The condition of recognition: Gothic intimations in Andrew McGahan's The White Earth
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This article discusses the evocation of the Gothic as a narrative interrogation of the intersections between place, identity and power in Andrew McGahan's The White Earth (2004). The novel deploys common techniques of Gothic literary fiction to create a sense of disassociation from the grip of a European colonial sensibility. It achieves this in various ways, including by representing its central architectural figure of colonial dominance, Kuran House, as an emblem of aristocratic pastoral decline, then by invoking intimations of an ancient supernatural presence which intercedes in the linear descent of colonial possession and, ultimately, by providing a rational explanation for the novel's events. The White Earth further demonstrates the inherently adaptive qualities of Gothic narrative technique as a means of confronting the limits to white belonging in post-colonial Australia by referencing a key historical moment, the 1992 Mabo judgment, which rejected the concept of terra nullius and recognised native title under Australian common law. At once discursive and performative, the sustained way in which the work employs the tropic power of Gothic anxiety serves to reveal the uncertain terms in which its characters negotiate what it means to be Australian, more than 200 years after colonial invasion.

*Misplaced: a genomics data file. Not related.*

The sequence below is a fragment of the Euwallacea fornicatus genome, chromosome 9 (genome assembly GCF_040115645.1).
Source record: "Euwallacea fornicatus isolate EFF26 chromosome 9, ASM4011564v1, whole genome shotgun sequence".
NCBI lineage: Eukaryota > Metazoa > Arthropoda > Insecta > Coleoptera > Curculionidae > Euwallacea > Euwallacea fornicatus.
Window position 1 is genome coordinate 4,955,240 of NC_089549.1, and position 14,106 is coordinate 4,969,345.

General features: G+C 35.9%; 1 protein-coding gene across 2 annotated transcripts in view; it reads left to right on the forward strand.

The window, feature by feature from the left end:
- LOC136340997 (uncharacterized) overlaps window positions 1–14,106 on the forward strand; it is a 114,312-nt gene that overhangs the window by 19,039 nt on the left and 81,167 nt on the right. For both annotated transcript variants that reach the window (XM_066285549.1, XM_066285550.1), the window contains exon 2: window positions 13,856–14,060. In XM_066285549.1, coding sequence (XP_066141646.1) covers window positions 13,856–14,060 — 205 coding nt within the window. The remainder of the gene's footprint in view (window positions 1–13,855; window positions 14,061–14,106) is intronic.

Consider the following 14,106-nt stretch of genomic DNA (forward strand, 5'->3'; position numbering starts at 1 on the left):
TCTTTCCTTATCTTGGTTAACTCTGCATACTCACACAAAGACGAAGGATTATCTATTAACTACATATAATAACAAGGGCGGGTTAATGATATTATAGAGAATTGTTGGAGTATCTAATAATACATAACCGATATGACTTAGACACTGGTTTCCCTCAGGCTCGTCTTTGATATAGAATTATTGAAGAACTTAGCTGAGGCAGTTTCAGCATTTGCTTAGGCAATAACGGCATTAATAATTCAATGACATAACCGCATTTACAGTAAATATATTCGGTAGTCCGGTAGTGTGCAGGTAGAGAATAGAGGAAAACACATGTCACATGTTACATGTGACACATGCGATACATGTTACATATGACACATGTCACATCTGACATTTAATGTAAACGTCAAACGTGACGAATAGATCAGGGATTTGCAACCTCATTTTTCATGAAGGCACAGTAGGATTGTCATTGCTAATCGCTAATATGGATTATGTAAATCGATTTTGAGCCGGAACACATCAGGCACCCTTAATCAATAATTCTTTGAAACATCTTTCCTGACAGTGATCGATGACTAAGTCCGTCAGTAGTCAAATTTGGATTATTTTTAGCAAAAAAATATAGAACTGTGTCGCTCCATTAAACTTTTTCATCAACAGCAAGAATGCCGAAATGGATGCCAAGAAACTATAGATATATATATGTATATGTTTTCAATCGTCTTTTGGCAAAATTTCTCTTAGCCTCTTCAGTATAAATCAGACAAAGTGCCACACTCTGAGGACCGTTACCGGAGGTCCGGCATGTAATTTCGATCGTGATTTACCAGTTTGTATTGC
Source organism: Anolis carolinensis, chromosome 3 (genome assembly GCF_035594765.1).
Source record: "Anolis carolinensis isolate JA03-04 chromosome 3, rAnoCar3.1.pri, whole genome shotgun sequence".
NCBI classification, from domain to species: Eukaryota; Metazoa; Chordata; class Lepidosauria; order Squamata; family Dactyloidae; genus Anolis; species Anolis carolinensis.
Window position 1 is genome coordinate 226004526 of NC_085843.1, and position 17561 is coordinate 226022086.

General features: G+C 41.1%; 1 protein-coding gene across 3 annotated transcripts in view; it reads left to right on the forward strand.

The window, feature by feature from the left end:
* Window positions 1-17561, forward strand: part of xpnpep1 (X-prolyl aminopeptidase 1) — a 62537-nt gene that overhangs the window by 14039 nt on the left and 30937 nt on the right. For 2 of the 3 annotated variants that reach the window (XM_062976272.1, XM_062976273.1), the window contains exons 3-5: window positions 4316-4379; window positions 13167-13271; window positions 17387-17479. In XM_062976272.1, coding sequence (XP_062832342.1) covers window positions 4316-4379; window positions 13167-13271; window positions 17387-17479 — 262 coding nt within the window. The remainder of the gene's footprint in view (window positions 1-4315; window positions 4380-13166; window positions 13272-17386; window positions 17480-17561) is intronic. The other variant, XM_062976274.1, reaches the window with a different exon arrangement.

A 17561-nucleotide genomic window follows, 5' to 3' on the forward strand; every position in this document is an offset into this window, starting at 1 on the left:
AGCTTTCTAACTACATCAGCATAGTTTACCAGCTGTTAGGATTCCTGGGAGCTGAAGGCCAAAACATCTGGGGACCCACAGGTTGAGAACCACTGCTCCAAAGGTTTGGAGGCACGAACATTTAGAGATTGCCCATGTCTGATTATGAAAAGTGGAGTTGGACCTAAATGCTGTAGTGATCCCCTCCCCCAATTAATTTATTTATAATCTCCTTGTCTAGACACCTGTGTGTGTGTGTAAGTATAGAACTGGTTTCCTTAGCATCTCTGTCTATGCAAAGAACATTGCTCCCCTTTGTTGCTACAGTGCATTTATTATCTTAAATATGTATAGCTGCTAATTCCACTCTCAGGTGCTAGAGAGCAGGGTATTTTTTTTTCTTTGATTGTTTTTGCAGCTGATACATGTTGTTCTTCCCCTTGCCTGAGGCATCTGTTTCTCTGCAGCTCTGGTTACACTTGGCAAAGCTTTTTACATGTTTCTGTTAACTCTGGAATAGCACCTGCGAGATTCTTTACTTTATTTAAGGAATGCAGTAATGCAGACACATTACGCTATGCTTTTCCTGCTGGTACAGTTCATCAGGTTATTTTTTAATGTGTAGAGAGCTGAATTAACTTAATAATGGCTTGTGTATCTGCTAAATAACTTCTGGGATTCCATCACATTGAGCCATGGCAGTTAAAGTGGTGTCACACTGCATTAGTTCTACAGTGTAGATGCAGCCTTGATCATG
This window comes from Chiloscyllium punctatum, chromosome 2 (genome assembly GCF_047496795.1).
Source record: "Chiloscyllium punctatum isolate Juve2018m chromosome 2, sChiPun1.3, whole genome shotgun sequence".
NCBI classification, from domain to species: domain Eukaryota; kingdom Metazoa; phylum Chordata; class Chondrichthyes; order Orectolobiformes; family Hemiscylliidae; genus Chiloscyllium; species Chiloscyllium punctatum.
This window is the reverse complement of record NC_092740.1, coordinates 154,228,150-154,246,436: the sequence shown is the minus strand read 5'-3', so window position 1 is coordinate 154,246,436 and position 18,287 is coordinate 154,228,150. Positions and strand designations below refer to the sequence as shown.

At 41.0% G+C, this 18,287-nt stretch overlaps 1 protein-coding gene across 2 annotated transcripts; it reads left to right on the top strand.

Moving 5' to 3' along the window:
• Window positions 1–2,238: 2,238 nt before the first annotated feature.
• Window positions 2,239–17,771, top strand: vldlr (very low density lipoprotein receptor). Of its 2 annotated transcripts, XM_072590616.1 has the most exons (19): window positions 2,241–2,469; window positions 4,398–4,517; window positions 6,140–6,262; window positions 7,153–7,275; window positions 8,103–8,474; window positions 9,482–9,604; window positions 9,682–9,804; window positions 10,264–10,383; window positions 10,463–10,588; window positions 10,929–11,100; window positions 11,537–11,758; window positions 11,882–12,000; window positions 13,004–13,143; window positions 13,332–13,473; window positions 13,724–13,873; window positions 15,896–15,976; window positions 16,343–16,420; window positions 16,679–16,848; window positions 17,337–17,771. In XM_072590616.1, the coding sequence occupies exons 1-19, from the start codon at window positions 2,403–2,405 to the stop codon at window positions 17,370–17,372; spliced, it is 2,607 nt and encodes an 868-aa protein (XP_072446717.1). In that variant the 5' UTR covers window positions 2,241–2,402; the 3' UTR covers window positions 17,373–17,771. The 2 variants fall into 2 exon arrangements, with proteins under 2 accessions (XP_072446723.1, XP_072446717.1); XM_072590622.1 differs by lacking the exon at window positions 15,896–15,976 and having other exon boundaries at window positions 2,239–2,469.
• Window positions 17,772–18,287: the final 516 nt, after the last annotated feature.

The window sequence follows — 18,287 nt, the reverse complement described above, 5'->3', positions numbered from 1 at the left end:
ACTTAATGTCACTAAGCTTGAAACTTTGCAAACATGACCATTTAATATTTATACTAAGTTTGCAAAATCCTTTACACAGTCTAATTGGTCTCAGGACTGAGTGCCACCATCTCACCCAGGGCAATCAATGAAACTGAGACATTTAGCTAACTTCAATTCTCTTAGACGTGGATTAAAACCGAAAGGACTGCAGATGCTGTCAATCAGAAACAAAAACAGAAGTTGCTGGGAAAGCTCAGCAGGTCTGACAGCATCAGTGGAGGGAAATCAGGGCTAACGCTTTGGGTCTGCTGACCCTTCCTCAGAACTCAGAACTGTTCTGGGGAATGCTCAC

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Australian Literature (excl. Aboriginal and Torres Strait Islander Literature)